FIG. 4 is a schematic cross sectional view of an exemplary embodiment of the present invention showing an exemplary detection system mounted on a static component
FIG. 5 is a schematic illustration of a mitigation system with a plasma actuator illustrated in FIG. 2 energized.
FIG. 6 shows two stator stages having an exemplary arrangement of plasma actuators and a detection system mounted in a static component near rotor blade tip region.
FIG. 7 is a cross sectional view of a stator airfoil having an exemplary arrangement of multiple plasma actuators mounted on the convex side.
FIG. 8 is an isometric view of a stator vane having an exemplary arrangement of a plasma actuator mounted in a spanwise direction near the stator airfoil leading edge.
FIG. 9 is a schematic sketch of an exemplary embodiment of an instability mitigation system showing an exemplary arrangement of multiple sensors mounted on a casing and plasma actuators mounted on a stator stage.
DETAILED DESCRIPTION OF THE INVENTION
Referring to the drawings wherein identical reference numerals denote the same elements throughout the various views, FIG. 1 shows an exemplary turbofan gas turbine engine 10 incorporating an exemplary embodiment of the present invention. It comprises an engine centerline axis 8, fan section 12 which receives ambient air 14, a high pressure compressor (HPC) 18, a combustor 20 which mixes fuel with the air pressurized by the HPC 18 for generating combustion gases or gas flow which flows downstream through a high pressure turbine (HPT) 22, and a low pressure turbine (LPT) 24 from which the combustion gases are discharged from the engine 10. Many engines have a booster or low pressure compressor (not shown in FIG. 1) mounted between the fan section and the HPC. A portion of the air passing through the fan section 12 is bypassed around the high pressure compressor 18 through a bypass duct 21 having an entrance or splitter 23 between the fan section 12 and the high pressure compressor 18. The HPT 22 is joined to the HPC 18 to substantially form a high pressure rotor 29. A low pressure shaft 28 joins the LPT 24 to the fan section 12 and the booster if one is used. The second or low pressure shaft 28 is rotatably disposed co-axially with and radially inwardly of the first or high pressure rotor. In the exemplary embodiments of the present invention shown in FIGS. 1 and 2, the fan section 12 has a multi-stage fan rotor, as in many gas turbine engines, illustrated by first, second, and third fan rotor stages 12a, 12b, and 12c respectively, and a plurality of stator stages 31, each stator stage having a circumferential row of stator vanes such as 31 a, 31 b and 31 c. Each stator stage is located in axial fwd or aft from a rotor such as 12 a. For example, as shown in FIG. 2, the stator stage having a circumferential row of stator vanes 31 a is located axially aft from the rotor 12 a. It is common to have a circumferential row of Inlet guide vanes (IGV) at the inlet to the compression system, as shown in FIG. 2. The IGV's may have movable flaps 32, located on its aft end, as shown in FIG. 2.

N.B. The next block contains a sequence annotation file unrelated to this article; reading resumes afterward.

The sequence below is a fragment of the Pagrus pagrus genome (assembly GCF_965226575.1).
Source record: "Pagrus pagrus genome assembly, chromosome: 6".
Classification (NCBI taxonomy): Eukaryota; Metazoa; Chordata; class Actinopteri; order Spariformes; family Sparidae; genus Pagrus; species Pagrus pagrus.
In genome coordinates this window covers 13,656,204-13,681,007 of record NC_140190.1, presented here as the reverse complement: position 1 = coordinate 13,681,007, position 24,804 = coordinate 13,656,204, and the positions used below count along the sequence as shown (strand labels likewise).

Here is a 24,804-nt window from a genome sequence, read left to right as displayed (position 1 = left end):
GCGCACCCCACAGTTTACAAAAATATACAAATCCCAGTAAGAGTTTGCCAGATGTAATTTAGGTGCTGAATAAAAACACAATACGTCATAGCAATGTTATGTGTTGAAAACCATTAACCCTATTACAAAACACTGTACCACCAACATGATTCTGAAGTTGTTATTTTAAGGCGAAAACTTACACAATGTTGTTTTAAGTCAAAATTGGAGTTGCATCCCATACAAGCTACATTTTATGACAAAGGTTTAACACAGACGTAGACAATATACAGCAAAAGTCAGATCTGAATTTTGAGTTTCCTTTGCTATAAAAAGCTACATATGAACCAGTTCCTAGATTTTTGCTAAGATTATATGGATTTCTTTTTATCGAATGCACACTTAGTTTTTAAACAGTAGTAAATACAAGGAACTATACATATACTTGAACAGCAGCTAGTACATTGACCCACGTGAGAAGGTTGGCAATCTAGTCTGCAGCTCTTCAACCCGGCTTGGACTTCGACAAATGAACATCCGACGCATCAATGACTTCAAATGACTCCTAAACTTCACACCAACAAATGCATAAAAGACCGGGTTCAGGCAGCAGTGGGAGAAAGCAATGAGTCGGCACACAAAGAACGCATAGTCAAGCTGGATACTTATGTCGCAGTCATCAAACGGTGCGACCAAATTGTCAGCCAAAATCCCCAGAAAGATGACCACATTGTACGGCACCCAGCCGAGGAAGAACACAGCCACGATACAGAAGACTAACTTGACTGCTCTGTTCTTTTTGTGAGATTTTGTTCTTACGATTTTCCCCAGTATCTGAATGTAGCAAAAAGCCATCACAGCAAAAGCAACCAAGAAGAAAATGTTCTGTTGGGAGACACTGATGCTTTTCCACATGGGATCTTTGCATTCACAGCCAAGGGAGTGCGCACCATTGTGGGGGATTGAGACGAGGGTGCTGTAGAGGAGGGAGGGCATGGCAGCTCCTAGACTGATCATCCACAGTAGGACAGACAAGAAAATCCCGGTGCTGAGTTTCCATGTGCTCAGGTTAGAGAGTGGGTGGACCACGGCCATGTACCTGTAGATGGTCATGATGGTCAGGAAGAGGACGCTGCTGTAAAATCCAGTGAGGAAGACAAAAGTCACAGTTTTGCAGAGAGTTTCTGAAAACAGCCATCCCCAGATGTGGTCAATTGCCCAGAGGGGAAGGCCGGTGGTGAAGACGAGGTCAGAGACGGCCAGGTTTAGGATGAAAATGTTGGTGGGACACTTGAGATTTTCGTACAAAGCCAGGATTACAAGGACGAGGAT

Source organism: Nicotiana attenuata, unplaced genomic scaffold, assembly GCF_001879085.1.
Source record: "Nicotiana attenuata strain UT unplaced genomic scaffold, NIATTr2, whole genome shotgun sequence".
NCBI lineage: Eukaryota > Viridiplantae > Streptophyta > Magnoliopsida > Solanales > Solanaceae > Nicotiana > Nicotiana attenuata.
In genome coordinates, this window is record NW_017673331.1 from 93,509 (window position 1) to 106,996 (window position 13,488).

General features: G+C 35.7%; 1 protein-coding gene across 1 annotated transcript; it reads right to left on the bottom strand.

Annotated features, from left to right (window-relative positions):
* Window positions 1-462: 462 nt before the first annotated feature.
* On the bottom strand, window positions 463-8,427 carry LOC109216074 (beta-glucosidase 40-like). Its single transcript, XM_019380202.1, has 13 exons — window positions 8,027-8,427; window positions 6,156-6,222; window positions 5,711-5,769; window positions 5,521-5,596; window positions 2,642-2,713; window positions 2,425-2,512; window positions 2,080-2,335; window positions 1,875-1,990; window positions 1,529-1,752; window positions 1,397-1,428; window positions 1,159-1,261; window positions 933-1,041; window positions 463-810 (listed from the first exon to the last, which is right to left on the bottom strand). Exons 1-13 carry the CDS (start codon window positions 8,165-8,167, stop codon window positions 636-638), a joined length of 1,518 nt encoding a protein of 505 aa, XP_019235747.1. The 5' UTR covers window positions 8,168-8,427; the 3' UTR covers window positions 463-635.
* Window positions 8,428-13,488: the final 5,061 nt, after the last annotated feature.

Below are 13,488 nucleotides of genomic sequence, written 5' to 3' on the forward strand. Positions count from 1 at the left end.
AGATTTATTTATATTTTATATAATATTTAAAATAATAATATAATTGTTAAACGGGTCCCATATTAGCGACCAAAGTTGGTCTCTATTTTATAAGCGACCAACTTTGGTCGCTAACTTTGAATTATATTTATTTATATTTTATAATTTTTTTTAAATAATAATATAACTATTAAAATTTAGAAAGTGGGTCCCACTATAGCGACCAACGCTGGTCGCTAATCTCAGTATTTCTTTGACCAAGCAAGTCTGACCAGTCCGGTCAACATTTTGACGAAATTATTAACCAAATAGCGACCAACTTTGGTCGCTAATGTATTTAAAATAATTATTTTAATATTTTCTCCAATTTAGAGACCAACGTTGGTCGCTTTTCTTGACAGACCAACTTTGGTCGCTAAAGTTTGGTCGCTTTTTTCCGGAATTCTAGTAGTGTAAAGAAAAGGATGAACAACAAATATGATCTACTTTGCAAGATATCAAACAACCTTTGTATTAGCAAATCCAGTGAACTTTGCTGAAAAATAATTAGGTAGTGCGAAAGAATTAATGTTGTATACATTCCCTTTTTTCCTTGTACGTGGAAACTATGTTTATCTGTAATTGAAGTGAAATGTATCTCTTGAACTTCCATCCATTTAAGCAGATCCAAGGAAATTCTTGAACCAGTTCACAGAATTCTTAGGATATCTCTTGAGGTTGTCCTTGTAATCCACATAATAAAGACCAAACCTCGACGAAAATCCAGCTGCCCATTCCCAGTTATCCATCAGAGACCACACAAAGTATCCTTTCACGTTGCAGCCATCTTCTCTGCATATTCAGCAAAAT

The fan section 12 that pressurizes the air flowing through it is axisymmetrical about the longitudinal centerline axis 8. The fan section 12 shown in FIG. 2 includes a plurality of inlet guide vanes (IGV) 30 and a plurality of stator vanes 31 a, 31 b, 31 c arranged in a circumferential direction around the longitudinal centerline axis 8. The multiple rotor stages 12 a, 12 b, 12 c of the fan section 12 have corresponding fan rotor blades 40 a, 40 b, 40 c extending radially outwardly from corresponding rotor hubs 39 a, 39 b, 39 c in the form of separate disks, or integral blisks, or annular drums in any conventional manner.